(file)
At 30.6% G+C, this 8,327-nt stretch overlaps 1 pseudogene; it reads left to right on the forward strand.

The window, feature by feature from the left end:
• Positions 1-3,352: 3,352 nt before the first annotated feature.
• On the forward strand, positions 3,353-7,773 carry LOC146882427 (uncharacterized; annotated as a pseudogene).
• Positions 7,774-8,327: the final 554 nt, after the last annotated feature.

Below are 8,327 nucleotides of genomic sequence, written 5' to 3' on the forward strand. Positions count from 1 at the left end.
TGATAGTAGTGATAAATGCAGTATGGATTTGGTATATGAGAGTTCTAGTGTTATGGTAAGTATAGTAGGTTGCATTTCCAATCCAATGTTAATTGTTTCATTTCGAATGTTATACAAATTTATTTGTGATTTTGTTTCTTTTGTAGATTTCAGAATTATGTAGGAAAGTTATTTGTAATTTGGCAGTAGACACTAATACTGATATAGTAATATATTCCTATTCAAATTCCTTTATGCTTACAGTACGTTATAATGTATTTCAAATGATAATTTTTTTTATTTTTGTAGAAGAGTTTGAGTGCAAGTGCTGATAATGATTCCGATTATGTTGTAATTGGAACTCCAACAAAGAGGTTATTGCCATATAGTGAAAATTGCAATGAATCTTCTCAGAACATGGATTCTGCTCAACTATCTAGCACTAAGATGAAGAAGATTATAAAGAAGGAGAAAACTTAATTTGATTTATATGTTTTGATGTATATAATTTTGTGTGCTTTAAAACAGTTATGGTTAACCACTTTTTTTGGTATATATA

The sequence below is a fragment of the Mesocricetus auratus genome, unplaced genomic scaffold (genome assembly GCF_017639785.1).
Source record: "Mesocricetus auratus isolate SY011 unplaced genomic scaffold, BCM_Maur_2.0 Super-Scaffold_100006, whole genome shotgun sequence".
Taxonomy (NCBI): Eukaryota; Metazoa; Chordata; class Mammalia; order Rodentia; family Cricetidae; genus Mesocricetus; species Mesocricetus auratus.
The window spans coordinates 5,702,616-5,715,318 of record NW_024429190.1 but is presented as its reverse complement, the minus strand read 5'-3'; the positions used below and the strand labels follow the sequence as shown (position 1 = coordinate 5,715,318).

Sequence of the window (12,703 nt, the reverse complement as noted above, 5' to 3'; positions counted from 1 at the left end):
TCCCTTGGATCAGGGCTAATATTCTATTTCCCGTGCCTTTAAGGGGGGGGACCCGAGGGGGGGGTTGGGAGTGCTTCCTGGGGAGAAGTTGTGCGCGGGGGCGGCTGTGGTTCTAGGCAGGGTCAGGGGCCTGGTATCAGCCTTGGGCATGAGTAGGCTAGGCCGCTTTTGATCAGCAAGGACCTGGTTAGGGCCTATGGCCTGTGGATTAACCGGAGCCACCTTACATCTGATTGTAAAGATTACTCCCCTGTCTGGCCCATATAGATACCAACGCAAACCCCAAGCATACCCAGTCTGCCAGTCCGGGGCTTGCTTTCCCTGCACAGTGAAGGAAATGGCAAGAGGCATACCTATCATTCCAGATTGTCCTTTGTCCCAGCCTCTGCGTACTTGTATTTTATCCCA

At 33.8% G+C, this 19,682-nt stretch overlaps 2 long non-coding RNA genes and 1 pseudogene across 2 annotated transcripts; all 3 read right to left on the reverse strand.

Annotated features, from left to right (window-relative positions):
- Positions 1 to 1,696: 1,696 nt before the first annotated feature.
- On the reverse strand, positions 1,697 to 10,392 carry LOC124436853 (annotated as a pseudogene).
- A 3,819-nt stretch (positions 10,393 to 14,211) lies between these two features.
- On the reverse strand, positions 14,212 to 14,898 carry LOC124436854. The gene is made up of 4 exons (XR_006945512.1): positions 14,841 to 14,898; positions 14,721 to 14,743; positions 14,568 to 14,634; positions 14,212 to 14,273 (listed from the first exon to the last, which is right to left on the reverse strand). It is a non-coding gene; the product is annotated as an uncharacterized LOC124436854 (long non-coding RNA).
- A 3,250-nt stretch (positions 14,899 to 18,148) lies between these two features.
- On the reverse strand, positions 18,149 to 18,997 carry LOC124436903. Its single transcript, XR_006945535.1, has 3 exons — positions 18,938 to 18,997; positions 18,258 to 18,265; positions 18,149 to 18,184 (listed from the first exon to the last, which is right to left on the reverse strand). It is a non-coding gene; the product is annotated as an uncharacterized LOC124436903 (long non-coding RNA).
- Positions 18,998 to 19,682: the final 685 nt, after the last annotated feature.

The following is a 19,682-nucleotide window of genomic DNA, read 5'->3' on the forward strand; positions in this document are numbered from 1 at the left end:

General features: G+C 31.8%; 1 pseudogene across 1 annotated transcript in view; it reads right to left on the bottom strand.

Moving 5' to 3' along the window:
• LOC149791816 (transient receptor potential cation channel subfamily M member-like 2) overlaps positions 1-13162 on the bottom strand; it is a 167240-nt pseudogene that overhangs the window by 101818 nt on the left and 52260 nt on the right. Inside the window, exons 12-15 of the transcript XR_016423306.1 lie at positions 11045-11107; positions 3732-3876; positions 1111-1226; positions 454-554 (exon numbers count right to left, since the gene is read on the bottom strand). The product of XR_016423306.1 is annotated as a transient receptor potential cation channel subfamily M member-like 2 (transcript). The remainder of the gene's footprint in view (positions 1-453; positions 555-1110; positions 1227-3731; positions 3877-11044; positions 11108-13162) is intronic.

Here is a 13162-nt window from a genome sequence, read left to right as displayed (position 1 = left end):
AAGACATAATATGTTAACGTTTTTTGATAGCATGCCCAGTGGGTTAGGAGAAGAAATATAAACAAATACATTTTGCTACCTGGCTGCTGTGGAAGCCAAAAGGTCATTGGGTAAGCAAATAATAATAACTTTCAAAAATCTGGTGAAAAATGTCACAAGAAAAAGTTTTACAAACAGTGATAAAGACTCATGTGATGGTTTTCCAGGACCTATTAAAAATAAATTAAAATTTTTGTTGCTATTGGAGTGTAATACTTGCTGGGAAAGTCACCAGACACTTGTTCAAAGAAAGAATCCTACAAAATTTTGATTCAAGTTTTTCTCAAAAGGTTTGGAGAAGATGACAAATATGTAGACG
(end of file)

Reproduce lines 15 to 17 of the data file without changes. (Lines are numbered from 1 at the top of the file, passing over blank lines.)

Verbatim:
Annotated features, from left to right (window-relative positions):
- Positions 1 to 1,696: 1,696 nt before the first annotated feature.
- On the reverse strand, positions 1,697 to 10,392 carry LOC124436853 (annotated as a pseudogene).